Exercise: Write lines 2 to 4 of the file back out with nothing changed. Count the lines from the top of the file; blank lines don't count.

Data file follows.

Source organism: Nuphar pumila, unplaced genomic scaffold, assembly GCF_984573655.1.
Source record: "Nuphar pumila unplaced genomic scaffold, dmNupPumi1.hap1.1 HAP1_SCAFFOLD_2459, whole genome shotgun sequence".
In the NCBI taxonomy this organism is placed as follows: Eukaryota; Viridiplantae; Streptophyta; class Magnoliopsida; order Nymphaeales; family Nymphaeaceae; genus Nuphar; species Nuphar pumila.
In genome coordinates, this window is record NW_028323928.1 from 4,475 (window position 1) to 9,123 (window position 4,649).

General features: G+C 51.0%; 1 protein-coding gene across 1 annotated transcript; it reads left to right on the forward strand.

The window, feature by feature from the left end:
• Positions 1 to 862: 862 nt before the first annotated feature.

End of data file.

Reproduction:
Source record: "Nuphar pumila unplaced genomic scaffold, dmNupPumi1.hap1.1 HAP1_SCAFFOLD_2459, whole genome shotgun sequence".
In the NCBI taxonomy this organism is placed as follows: Eukaryota; Viridiplantae; Streptophyta; class Magnoliopsida; order Nymphaeales; family Nymphaeaceae; genus Nuphar; species Nuphar pumila.
In genome coordinates, this window is record NW_028323928.1 from 4,475 (window position 1) to 9,123 (window position 4,649).